Trans-translation of tmRNA activity Steps
- ribosome arrest is caused by nonstop mRNA translation.
- The complex tmRNA•SmpB attaches to the A site of stalled ribosomes and accepts the nascent chain.
- The non-stop mRNA is then released and destroyed preferentially by RNase R, allowing translation to restart using the open reading frame found in tmRNA.
- After the production of the ssrA peptide, translation is terminated by release factors (RF), and the ribosome is recycled into large and small subunits.
- A number of proteases break down the ssrA-tagged chain.
Regulation of tmRNA activity
- tmRNA is abundant in developing cells, but stress factors such as heat shock, cold shock, and biofilm development increase its production.
- C. crescentus exhibits more extensive regulation of tmRNA, as the abundances of tmRNA and SmpB vary as a function of the cell cycle.
- tmRNA and SmpB levels rise during the late G1 phase and are rapidly depleted once DNA replication begins.
- tmRNA is stable in G1-phase cells, but is destroyed by the exonuclease RNase R in early S phase.
- The structure of tmRNA may boost C. crescentus’ capacity to regulate tmRNA stability. The gene encoding tmRNA in C. crescentus is circularly permuted, resulting in tmRNA with two RNA chains.
- RNase R identifies the non-tRNA-like 3′ end of tmRNA; therefore, the two-part structure of tmRNA is essential for its controlled breakdown.
- In addition to -proteobacteria, at least two more bacterial lineages possess circularly permuted tmRNA. C. crescentus’ tmRNA and SmpB are also regulated by subcellular localization.
- The results of fluorescence in situ hybridization and immunofluorescence indicate that tmRNA and SmpB are helical within the cell.
- RNase R is localised in a non-overlapping manner, indicating that localization may be utilised in part to restrict RNase R’s access to tmRNA and avoid its improper destruction.
- Localization’s function in trans-translation is yet unclear.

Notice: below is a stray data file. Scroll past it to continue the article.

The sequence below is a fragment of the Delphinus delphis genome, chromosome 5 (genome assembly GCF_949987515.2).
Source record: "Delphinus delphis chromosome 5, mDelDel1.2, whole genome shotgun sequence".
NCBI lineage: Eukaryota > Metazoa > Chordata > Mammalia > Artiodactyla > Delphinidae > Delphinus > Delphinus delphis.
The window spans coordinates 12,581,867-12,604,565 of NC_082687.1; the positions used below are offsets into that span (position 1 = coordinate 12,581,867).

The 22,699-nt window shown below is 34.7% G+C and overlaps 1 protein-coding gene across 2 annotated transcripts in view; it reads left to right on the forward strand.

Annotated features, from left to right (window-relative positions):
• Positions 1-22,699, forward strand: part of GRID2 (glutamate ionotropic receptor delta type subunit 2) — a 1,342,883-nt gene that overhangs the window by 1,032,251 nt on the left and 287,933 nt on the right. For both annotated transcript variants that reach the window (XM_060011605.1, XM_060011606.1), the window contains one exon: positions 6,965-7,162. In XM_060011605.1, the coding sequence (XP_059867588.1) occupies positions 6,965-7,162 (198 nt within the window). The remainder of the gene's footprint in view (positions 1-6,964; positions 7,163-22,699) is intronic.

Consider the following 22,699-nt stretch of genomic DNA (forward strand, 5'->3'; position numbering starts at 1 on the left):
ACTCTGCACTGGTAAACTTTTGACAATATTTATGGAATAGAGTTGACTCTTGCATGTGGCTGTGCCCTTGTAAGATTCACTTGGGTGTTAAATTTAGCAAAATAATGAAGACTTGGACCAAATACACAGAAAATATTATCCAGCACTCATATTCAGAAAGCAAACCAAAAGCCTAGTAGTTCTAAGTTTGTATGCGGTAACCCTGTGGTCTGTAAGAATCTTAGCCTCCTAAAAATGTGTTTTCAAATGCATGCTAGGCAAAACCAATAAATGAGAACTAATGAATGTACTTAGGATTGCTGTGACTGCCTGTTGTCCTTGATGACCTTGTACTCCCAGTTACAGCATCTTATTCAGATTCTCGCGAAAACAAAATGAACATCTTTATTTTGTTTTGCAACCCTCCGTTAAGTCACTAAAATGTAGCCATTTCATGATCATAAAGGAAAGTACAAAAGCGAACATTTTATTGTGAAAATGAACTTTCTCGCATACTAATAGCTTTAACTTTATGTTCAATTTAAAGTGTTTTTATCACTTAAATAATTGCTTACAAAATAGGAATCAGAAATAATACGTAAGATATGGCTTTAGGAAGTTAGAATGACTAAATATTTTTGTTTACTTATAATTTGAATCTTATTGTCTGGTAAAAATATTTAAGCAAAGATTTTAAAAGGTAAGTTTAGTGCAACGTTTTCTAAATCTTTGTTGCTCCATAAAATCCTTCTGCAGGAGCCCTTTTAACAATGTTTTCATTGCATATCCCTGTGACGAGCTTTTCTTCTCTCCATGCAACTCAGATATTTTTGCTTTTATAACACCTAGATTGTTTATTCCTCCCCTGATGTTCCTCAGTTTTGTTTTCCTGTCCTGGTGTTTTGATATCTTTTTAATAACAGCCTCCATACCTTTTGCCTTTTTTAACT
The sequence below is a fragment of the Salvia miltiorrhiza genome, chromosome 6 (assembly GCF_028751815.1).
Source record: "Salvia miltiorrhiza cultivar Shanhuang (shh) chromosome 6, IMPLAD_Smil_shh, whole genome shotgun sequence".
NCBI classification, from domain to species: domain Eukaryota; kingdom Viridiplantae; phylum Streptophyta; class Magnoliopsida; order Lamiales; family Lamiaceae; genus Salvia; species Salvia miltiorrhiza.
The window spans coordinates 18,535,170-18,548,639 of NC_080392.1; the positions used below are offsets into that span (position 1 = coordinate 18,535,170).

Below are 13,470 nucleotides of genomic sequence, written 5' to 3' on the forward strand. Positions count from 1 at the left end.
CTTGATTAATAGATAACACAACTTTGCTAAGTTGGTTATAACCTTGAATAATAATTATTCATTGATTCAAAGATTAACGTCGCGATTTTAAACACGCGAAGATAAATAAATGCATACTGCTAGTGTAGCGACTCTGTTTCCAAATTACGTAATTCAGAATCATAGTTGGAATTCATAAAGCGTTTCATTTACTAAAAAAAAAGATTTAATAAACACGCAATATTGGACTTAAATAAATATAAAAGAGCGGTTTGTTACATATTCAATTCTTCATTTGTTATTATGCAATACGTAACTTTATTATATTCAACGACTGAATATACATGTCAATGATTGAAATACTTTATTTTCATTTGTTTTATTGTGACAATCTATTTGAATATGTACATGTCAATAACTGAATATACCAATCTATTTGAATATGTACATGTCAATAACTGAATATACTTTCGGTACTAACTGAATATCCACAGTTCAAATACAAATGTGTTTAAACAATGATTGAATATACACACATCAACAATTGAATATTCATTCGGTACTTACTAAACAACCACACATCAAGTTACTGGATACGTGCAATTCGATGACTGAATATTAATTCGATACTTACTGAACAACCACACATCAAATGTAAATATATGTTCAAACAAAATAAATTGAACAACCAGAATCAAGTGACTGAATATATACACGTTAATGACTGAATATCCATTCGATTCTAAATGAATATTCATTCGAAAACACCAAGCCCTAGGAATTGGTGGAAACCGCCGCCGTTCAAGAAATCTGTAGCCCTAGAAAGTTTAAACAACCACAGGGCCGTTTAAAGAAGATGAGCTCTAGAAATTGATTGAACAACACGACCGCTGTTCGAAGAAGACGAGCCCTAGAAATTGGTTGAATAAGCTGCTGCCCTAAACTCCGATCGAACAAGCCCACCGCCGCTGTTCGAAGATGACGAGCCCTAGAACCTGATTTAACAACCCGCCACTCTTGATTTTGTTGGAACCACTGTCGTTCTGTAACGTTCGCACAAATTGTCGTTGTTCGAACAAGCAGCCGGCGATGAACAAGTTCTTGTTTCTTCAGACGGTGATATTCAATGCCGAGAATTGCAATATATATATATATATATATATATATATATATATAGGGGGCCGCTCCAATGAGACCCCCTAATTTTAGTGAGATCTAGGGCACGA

- Despite the conservation of tmRNA in bacteria and the requirement for trans-translation in numerous bacterial systems, no bifunctional RNA identical to tmRNA has been identified in the nuclear genome of a eukaryote.
- Due to the above-described mRNA proofreading capabilities, the necessity for translation quality control may be minimal in eukaryotes.
- In yeast, however, a protein-based method comparable to trans-translation has been established.
- In Saccharomyces cerevisiae, proteins translated from aberrant mRNA are ubiquitinated by a specific E3 ligase to stimulate proteasomal destruction.
- Therefore, it is possible that eukaryotes have evolved proteins to replace bifunctional tmRNA.
- Transfer-messenger RNA (tmRNA) possesses characteristics of both tRNA and mRNA.
- In trans-translation, these functions are used to release stalled ribosomes and direct nascent polypeptides toward destruction.
- trans-translation aids in translational quality control and gene expression regulation.
- tmRNA is widespread in bacteria and one of the most abundant RNAs in the cell.
- The phenotypes of mutations lacking tmRNA activity are severe.
- Kazemi Nezhad, Seyed Reza & Montazeri, F. & Hoseini, Seyed Mehdi. (2015). Role of the transfer-messenger RNA pathway _ trans-translation _ in bacterial physiology. Genetics in the Third Millennium. 13. 4014-4021.
- Keiler KC, Ramadoss NS. Bifunctional transfer-messenger RNA. Biochimie. 2011 Nov;93(11):1993-7. doi: 10.1016/j.biochi.2011.05.029. Epub 2011 Jun 1. PMID: 21664408; PMCID: PMC3175250.
- Doherty, J., & Guo, M. (2016). Transfer RNA. Encyclopedia of Cell Biology, 309–340. doi:10.1016/b978-0-12-394447-4.10039-2